After years of fighting, the City of Coronado has reached a legal settlement promising to adopt a compliant housing element by April 2024.

“At this point, we don’t have much choice,” Councilmember Carrie Donovan said at the October 17 City Council meeting where the latest draft housing element was approved. The settlement came about after lengthy negotiations with the Attorney General’s Office following several unsuccessful rounds of review by the Department of Housing and Community Development.

Coronado is a peninsula in San Diego Bay that is eight square miles and home to two Naval bases. Under the current Regional Housing Needs Assessment, Coronado must plan for 912 additional units of housing in the 2020s. The city currently has 9,600 housing units, a number that is essentially unchanged since the 2010 Census. Median home price exceeds $3 million.

Key to the settlement is the inclusion a planned Navy project that will provide 374 units of low- and moderate-income housing. This appears to be the first time the state has allowed Navy housing to be included in the housing element. The Navy project is specifically called out in the proposed legal settlement.

The draft housing element also contains three other unusual housing categories that are not mentioned in the legal settlement with the state. These are:

  • 146 units already in the pipeline, including units already approved.
  • 195 accessory dwelling units.
  • 103 carriage houses, located above garages facing alleys. Coronado assumes that 80% of existing carriage houses will be outfitted with kitchens and converted to full housing units during the 2020s.

The city’s staff report on the latest draft housing element can be found here.

None of these three categories are called out in the legal settlement and significant additional back-and-forth is expected between the city and HCD.

Significant local controversy remains around additional sites required to achieve the 912-unit figure, including a former school site that is now used as a day-care center.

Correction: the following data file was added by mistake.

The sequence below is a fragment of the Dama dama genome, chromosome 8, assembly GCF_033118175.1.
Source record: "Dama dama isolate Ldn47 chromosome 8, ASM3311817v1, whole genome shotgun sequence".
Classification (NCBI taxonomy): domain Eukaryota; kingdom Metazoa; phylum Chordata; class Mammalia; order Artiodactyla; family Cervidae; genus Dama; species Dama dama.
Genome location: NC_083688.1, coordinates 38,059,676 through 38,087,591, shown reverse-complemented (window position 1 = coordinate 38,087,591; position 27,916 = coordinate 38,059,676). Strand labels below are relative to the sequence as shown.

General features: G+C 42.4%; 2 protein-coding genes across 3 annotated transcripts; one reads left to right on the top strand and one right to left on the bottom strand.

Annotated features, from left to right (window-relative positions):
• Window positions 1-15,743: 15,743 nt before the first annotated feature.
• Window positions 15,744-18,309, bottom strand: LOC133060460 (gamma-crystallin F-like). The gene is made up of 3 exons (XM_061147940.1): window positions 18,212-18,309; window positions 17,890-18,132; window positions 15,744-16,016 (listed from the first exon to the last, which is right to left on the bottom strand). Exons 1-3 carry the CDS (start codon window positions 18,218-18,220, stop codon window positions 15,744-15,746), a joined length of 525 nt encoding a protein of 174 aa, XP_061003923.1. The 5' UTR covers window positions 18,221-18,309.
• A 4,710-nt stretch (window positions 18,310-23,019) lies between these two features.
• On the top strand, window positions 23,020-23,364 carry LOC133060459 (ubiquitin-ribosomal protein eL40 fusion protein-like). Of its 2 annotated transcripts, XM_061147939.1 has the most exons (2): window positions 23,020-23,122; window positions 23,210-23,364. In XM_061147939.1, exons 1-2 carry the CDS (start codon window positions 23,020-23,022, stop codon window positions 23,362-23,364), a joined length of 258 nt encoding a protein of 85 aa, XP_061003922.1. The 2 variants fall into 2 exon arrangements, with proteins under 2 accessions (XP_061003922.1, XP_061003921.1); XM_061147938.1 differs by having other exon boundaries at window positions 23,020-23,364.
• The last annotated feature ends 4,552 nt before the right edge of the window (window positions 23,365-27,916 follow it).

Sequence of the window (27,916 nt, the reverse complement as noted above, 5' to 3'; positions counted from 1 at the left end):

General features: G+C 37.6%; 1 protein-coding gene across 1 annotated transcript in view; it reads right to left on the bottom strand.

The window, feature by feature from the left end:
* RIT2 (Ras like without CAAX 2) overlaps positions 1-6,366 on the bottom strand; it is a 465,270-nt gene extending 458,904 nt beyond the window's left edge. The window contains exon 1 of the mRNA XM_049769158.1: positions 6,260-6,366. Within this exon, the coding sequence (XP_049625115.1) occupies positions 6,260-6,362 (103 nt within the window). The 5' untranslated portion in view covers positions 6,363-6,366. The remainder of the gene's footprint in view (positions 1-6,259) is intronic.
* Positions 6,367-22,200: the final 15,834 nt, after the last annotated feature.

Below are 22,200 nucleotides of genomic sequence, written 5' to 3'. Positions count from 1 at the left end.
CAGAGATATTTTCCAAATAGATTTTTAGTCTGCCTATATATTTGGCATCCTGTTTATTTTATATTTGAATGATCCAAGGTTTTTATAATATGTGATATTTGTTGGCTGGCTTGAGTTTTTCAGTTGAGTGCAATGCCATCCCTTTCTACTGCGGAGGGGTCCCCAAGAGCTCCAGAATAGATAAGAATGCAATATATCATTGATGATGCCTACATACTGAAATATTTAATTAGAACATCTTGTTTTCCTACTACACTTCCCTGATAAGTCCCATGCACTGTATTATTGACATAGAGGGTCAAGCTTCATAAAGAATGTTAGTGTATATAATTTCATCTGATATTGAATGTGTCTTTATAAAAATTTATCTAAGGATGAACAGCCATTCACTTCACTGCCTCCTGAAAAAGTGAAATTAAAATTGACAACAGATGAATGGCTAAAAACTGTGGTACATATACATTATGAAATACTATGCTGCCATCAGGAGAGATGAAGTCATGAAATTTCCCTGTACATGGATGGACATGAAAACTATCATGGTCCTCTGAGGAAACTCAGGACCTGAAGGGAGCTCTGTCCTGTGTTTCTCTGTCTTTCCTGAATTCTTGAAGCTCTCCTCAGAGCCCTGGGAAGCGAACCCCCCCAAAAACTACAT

Coronado has been among the most resistant cities in the state on housing issues. After HCD rejected the city’s proposed housing element twice, Coronado adopted a housing element anyway and HCD filed a so-called “Notice of Violation,” opening the door for a possible lawsuit from the Attorney General’s Office. Coronado was also one of several San Diego area cities that sued the San Diego Association of Governments over the RHNA process, though that lawsuit was unsuccessful. (CP&DR coverage of the RHNA lawsuit can be found here.)

The state had not yet sued Coronado but the legal settlement was unexpected. Attorney General Rob Bonta gave the first public hint of the settlement at a political conference in San Diego on October 7, where he promoted the value of aggressive state action against “flagrant violators”. (CP&DR’s coverage of Bonta’s remarks can be found here.)

Mayor Richard Bailey, who has been an outspoken critic of the state’s actions, voted for the draft housing element but appeared unrepentant. “Your voices were not heard during this process, and often times, frankly, were outright ignored,” he said at the meeting. ”And they were not heard because this process has really never been about what works best for Coronado.” (Bailey’s comments, as well as the comments of other councilmembers, can be found in the Coronado Times account of the meeting here.)

And at the same event that Bonta appeared at on October 7, Bailey acknowledged that a deal was imminent but did not hold back his criticism of the state’s whole process. “The city can try our best to set zoning, even high-density zoning,” he said, “but the market effects probably won’t achieve the desired result, despite our best efforts.”